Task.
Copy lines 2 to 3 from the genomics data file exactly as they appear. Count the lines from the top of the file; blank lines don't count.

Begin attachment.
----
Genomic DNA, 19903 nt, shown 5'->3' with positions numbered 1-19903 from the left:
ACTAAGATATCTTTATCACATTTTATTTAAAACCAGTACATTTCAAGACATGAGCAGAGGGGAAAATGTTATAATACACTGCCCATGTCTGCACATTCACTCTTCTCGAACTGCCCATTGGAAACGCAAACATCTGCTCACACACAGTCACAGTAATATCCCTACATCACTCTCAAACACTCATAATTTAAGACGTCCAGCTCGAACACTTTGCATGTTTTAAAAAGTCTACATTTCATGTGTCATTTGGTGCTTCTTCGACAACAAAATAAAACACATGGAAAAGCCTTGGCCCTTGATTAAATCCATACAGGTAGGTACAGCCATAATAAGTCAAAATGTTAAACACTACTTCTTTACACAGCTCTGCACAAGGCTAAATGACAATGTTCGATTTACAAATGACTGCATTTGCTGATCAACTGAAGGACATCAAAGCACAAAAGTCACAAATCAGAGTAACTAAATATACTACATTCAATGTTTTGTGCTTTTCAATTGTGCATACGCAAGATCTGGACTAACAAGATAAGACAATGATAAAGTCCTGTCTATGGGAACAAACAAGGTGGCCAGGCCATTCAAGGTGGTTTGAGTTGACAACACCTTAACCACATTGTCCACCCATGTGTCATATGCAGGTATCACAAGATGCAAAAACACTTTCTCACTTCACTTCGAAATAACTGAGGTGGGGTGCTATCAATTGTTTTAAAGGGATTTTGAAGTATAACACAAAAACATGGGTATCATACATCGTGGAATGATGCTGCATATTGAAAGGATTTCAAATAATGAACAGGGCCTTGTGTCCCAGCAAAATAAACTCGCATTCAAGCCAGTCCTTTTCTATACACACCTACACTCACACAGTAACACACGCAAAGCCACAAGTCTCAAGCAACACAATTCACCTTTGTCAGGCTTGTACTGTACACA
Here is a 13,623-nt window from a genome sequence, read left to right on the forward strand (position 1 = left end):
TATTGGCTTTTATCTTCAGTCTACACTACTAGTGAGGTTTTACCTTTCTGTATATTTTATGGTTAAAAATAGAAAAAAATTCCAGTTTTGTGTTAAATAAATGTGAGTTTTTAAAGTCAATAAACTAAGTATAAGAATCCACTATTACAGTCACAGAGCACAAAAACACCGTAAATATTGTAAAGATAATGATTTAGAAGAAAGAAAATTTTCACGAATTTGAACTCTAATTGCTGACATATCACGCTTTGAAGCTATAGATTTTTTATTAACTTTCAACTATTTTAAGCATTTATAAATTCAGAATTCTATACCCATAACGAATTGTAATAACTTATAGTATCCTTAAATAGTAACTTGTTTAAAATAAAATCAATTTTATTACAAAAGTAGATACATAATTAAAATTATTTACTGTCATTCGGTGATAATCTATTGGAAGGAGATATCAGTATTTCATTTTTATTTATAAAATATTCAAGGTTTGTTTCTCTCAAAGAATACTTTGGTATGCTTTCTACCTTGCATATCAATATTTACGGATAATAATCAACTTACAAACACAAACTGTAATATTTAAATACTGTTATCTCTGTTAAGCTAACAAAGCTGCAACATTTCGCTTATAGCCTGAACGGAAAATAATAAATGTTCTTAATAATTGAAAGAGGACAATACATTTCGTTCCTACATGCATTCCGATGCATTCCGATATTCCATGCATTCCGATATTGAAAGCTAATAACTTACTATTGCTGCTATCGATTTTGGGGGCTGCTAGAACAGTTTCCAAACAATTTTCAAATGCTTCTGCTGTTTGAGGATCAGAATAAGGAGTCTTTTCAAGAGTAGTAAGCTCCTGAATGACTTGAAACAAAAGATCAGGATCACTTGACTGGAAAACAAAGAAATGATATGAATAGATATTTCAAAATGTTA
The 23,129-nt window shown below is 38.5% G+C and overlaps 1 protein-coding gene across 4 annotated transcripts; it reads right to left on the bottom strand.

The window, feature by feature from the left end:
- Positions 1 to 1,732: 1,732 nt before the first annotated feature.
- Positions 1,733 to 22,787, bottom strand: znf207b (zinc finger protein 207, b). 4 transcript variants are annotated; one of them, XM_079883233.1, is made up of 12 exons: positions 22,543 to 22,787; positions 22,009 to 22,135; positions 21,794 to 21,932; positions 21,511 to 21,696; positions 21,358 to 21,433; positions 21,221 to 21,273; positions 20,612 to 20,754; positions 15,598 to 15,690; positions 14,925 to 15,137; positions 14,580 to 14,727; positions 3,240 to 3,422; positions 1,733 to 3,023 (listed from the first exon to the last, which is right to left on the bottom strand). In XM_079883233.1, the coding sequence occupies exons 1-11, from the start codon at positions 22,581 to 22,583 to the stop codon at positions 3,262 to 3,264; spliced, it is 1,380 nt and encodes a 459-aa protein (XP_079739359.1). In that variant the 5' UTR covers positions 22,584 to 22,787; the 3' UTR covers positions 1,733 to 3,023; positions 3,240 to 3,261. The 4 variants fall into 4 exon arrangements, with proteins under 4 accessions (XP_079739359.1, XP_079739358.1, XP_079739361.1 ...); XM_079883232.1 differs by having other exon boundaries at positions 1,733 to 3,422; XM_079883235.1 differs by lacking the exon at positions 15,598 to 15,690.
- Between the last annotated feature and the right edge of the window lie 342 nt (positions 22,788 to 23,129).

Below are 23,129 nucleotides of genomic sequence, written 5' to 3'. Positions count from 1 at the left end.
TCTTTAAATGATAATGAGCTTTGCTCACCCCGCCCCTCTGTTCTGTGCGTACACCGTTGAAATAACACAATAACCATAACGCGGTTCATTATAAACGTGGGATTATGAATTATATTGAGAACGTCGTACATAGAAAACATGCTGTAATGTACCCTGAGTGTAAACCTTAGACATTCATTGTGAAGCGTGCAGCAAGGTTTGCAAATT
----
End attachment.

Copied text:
ACTAAGATATCTTTATCACATTTTATTTAAAACCAGTACATTTCAAGACATGAGCAGAGGGGAAAATGTTATAATACACTGCCCATGTCTGCACATTCACTCTTCTCGAACTGCCCATTGGAAACGCAAACATCTGCTCACACACAGTCACAGTAATATCCCTACATCACTCTCAAACACTCATAATTTAAGACGTCCAGCTCGAACACTTTGCATGTTTTAAAAAGTCTACATTTCATGTGTCATTTGGTGCTTCTTCGACAACAAAATAAAACACATGGAAAAGCCTTGGCCCTTGATTAAATCCATACAGGTAGGTACAGCCATAATAAGTCAAAATGTTAAACACTACTTCTTTACACAGCTCTGCACAAGGCTAAATGACAATGTTCGATTTACAAATGACTGCATTTGCTGATCAACTGAAGGACATCAAAGCACAAAAGTCACAAATCAGAGTAACTAAATATACTACATTCAATGTTTTGTGCTTTTCAATTGTGCATACGCAAGATCTGGACTAACAAGATAAGACAATGATAAAGTCCTGTCTATGGGAACAAACAAGGTGGCCAGGCCATTCAAGGTGGTTTGAGTTGACAACACCTTAACCACATTGTCCACCCATGTGTCATATGCAGGTATCACAAGATGCAAAAACACTTTCTCACTTCACTTCGAAATAACTGAGGTGGGGTGCTATCAATTGTTTTAAAGGGATTTTGAAGTATAACACAAAAACATGGGTATCATACATCGTGGAATGATGCTGCATATTGAAAGGATTTCAAATAATGAACAGGGCCTTGTGTCCCAGCAAAATAAACTCGCATTCAAGCCAGTCCTTTTCTATACACACCTACACTCACACAGTAACACACGCAAAGCCACAAGTCTCAAGCAACACAATTCACCTTTGTCAGGCTTGTACTGTACACA
Here is a 13,623-nt window from a genome sequence, read left to right on the forward strand (position 1 = left end):